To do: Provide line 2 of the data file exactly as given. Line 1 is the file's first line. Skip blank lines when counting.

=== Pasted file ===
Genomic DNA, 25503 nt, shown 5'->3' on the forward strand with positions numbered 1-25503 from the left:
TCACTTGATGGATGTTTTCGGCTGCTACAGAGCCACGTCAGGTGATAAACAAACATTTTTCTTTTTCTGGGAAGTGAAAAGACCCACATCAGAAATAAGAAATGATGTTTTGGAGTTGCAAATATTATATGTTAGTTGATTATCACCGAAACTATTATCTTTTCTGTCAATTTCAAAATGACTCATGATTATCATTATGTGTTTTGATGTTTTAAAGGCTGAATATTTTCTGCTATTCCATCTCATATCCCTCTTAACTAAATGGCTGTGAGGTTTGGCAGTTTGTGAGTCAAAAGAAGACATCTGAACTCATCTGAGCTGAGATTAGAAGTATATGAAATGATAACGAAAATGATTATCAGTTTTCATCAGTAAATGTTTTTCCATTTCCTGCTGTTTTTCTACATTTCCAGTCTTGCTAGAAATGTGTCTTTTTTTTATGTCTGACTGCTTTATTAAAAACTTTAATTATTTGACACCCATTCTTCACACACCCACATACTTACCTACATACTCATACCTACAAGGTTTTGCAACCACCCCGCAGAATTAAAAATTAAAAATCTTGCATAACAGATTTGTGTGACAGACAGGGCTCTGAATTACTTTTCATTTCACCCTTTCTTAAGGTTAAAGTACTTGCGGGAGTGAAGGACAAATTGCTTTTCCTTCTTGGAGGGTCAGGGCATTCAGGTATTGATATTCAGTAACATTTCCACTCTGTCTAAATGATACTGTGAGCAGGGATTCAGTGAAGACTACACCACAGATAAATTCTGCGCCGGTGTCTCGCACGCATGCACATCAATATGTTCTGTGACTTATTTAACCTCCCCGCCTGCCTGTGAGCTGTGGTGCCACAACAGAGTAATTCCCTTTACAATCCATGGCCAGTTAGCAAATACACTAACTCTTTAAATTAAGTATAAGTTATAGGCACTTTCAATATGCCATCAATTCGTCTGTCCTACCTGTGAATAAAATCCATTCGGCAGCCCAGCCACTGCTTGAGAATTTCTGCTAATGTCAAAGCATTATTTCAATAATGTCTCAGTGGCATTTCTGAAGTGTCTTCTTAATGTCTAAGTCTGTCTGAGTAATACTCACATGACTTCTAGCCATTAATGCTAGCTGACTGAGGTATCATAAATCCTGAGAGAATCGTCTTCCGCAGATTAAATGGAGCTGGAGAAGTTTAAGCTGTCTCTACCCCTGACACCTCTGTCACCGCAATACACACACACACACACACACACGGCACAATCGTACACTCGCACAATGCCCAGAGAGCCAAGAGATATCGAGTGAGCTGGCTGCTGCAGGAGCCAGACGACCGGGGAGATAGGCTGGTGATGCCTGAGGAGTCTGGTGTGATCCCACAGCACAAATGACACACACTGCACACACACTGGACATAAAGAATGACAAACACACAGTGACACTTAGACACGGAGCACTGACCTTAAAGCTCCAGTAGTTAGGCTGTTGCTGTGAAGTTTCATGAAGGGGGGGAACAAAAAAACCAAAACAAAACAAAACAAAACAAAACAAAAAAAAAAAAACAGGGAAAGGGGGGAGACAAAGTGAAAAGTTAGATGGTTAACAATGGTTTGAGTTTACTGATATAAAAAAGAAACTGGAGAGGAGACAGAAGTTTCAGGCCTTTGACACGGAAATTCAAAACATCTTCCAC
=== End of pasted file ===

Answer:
TCACTTGATGGATGTTTTCGGCTGCTACAGAGCCACGTCAGGTGATAAACAAACATTTTTCTTTTTCTGGGAAGTGAAAAGACCCACATCAGAAATAAGAAATGATGTTTTGGAGTTGCAAATATTATATGTTAGTTGATTATCACCGAAACTATTATCTTTTCTGTCAATTTCAAAATGACTCATGATTATCATTATGTGTTTTGATGTTTTAAAGGCTGAATATTTTCTGCTATTCCATCTCATATCCCTCTTAACTAAATGGCTGTGAGGTTTGGCAGTTTGTGAGTCAAAAGAAGACATCTGAACTCATCTGAGCTGAGATTAGAAGTATATGAAATGATAACGAAAATGATTATCAGTTTTCATCAGTAAATGTTTTTCCATTTCCTGCTGTTTTTCTACATTTCCAGTCTTGCTAGAAATGTGTCTTTTTTTTATGTCTGACTGCTTTATTAAAAACTTTAATTATTTGACACCCATTCTTCACACACCCACATACTTACCTACATACTCATACCTACAAGGTTTTGCAACCACCCCGCAGAATTAAAAATTAAAAATCTTGCATAACAGATTTGTGTGACAGACAGGGCTCTGAATTACTTTTCATTTCACCCTTTCTTAAGGTTAAAGTACTTGCGGGAGTGAAGGACAAATTGCTTTTCCTTCTTGGAGGGTCAGGGCATTCAGGTATTGATATTCAGTAACATTTCCACTCTGTCTAAATGATACTGTGAGCAGGGATTCAGTGAAGACTACACCACAGATAAATTCTGCGCCGGTGTCTCGCACGCATGCACATCAATATGTTCTGTGACTTATTTAACCTCCCCGCCTGCCTGTGAGCTGTGGTGCCACAACAGAGTAATTCCCTTTACAATCCATGGCCAGTTAGCAAATACACTAACTCTTTAAATTAAGTATAAGTTATAGGCACTTTCAATATGCCATCAATTCGTCTGTCCTACCTGTGAATAAAATCCATTCGGCAGCCCAGCCACTGCTTGAGAATTTCTGCTAATGTCAAAGCATTATTTCAATAATGTCTCAGTGGCATTTCTGAAGTGTCTTCTTAATGTCTAAGTCTGTCTGAGTAATACTCACATGACTTCTAGCCATTAATGCTAGCTGACTGAGGTATCATAAATCCTGAGAGAATCGTCTTCCGCAGATTAAATGGAGCTGGAGAAGTTTAAGCTGTCTCTACCCCTGACACCTCTGTCACCGCAATACACACACACACACACACACACGGCACAATCGTACACTCGCACAATGCCCAGAGAGCCAAGAGATATCGAGTGAGCTGGCTGCTGCAGGAGCCAGACGACCGGGGAGATAGGCTGGTGATGCCTGAGGAGTCTGGTGTGATCCCACAGCACAAATGACACACACTGCACACACACTGGACATAAAGAATGACAAACACACAGTGACACTTAGACACGGAGCACTGACCTTAAAGCTCCAGTAGTTAGGCTGTTGCTGTGAAGTTTCATGAAGGGGGGGAACAAAAAAACCAAAACAAAACAAAACAAAACAAAACAAAAAAAAAAAAACAGGGAAAGGGGGGAGACAAAGTGAAAAGTTAGATGGTTAACAATGGTTTGAGTTTACTGATATAAAAAAGAAACTGGAGAGGAGACAGAAGTTTCAGGCCTTTGACACGGAAATTCAAAACATCTTCCAC